Find out where the largest freshwater turtle, the painted batagur get their name from and why they are critically endangered.

The painted batagur is one of the largest living fresh water turtle species and is also one of the most endangered turtles in South East Asia.

You can observe this magnificent animal in Monsoon Forest.

During breeding season the head of the male turns white and a red stripe appears between his eyes – this is where they get their name ‘painted terrapin’ from, as these colours look like they have been painted on. Their impressive appearance means they are popular in the pet trade, which is one of the many reasons they are facing extinction.

Painted batagurs eggs are vastly overharvested in the wild as terrapin eggs are worth five times as much as chicken eggs. Females swim a few kilometres down-river and lay their eggs on sandy beaches, which is when the eggs are most vulnerable and are likely to be taken from the nests to be sold as a food source in many parts of Asia.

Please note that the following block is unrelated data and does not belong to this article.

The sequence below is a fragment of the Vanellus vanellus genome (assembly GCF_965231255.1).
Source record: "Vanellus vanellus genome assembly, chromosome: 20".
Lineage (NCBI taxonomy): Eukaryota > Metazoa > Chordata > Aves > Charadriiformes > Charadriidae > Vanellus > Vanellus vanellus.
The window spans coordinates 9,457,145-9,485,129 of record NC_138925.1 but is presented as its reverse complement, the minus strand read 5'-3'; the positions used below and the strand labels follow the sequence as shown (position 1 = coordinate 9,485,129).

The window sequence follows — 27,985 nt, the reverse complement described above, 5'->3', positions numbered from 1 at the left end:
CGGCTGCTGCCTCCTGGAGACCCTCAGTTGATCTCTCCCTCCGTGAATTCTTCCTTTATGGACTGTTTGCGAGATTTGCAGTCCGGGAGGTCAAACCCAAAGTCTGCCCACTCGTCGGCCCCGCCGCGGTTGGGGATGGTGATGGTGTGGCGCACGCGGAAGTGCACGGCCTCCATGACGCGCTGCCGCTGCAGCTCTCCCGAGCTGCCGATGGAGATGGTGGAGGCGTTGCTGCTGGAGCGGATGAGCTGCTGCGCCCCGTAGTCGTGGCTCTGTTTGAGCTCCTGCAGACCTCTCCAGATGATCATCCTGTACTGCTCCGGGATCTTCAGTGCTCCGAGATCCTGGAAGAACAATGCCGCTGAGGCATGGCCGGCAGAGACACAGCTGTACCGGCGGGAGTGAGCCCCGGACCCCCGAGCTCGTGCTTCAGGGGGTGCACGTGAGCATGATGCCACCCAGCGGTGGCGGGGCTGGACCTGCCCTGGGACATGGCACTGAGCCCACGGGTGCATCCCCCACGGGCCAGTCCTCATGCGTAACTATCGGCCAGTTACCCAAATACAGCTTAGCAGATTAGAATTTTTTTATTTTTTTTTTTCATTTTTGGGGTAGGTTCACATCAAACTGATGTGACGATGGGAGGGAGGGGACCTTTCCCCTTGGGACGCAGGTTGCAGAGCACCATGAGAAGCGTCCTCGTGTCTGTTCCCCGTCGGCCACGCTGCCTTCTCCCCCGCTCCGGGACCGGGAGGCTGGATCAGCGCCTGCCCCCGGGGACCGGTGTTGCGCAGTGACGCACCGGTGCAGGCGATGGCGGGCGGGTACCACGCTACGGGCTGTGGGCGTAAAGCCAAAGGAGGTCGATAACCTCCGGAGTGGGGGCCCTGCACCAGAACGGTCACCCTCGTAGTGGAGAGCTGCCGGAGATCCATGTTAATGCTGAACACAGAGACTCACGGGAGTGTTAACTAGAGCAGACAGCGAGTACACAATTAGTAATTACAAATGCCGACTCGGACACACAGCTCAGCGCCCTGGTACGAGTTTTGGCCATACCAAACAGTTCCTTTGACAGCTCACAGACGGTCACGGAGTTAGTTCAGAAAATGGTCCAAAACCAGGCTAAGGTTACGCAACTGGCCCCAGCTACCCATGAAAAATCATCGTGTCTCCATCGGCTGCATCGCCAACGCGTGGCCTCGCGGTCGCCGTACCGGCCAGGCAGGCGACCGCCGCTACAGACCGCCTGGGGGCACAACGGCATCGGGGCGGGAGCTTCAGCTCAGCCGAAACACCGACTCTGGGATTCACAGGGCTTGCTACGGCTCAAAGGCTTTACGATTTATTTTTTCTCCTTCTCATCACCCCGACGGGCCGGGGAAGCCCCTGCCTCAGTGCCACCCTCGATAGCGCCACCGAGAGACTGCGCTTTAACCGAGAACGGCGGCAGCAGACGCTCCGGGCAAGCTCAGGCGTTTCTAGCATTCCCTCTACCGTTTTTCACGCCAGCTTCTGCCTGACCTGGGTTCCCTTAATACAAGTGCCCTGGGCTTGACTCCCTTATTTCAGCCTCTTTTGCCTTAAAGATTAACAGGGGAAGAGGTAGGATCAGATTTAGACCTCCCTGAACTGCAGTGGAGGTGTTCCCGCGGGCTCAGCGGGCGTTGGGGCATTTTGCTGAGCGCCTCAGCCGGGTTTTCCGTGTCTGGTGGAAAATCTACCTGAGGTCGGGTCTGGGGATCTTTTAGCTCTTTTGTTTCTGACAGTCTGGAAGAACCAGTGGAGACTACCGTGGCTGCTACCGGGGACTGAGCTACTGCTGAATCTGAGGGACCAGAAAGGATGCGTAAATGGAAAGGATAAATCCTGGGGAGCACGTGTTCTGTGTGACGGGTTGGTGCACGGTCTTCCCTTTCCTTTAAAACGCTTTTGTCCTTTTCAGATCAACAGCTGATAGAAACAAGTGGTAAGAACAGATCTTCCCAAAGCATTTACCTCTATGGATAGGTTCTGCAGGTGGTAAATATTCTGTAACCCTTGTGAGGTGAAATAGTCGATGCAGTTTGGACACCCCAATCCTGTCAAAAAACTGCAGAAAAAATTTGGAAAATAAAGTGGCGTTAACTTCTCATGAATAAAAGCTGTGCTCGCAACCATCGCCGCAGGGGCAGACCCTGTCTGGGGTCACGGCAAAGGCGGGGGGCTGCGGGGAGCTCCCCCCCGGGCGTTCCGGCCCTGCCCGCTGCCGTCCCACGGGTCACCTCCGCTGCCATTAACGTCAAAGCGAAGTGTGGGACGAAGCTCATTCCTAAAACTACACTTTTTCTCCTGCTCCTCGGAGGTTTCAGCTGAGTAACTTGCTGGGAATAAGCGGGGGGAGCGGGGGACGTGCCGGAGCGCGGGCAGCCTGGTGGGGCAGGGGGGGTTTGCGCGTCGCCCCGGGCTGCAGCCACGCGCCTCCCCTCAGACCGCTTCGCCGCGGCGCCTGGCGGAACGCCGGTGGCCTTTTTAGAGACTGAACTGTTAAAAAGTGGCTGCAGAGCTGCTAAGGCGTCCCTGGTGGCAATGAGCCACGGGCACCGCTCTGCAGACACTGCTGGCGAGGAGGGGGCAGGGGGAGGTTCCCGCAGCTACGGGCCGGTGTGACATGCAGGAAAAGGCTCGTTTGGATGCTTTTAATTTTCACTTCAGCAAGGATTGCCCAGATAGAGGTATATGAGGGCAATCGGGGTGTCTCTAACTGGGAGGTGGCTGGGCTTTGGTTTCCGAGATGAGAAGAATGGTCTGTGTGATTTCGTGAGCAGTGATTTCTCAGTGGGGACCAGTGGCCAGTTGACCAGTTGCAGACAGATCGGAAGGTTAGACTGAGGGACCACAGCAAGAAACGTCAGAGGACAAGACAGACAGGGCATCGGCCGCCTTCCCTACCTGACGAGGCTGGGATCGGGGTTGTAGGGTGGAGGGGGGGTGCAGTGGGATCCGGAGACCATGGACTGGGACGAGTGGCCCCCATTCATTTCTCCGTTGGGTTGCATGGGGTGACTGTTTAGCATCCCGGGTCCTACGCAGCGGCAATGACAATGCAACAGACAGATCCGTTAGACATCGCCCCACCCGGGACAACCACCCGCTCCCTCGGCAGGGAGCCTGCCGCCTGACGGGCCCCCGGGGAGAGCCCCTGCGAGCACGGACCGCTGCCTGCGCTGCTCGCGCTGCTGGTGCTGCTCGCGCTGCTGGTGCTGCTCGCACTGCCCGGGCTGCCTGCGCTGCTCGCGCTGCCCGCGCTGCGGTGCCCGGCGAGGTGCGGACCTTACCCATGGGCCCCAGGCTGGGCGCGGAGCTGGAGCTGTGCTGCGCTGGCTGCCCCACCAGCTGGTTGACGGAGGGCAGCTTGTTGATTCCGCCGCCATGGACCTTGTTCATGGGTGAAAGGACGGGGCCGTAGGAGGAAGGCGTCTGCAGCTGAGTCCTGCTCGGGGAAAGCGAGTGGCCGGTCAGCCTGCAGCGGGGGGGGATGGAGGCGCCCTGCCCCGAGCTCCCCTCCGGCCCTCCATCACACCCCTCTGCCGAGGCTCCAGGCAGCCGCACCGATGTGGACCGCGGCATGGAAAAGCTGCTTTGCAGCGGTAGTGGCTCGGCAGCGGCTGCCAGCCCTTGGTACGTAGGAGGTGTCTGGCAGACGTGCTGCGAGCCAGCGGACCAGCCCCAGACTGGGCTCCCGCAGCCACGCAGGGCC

The main threat to this animal is humans exploiting them for their eggs; this is having a huge impact on their population numbers due to their low egg productivity.

We’re the only zoo in the UK to care for this species and our team of herpetological experts aim to create a safety-net in case the turtles become extinct in the wild. On top of this we’re also working in Sumatra, Indonesia, to help protect this critically endangered species and boost its population numbers.

Read more

Interesting facts

IUCN Status: Critically Endangered

Habitat: Freshwater; mangrove swamps and estuaries of large rivers in South East Asia; Thailand, Malaysia, Indonesia (Sumatra and Borneo)

Size: Length: 50-70cm

Weight: 1.7kg


Threats: The largest threat to this species of turtle is over-harvesting for their eggs, but they are also threatened by the demand for their meat and use in the pet trade, as well as the deterioration of their environment.

Scientific Name: Batagur borneoensis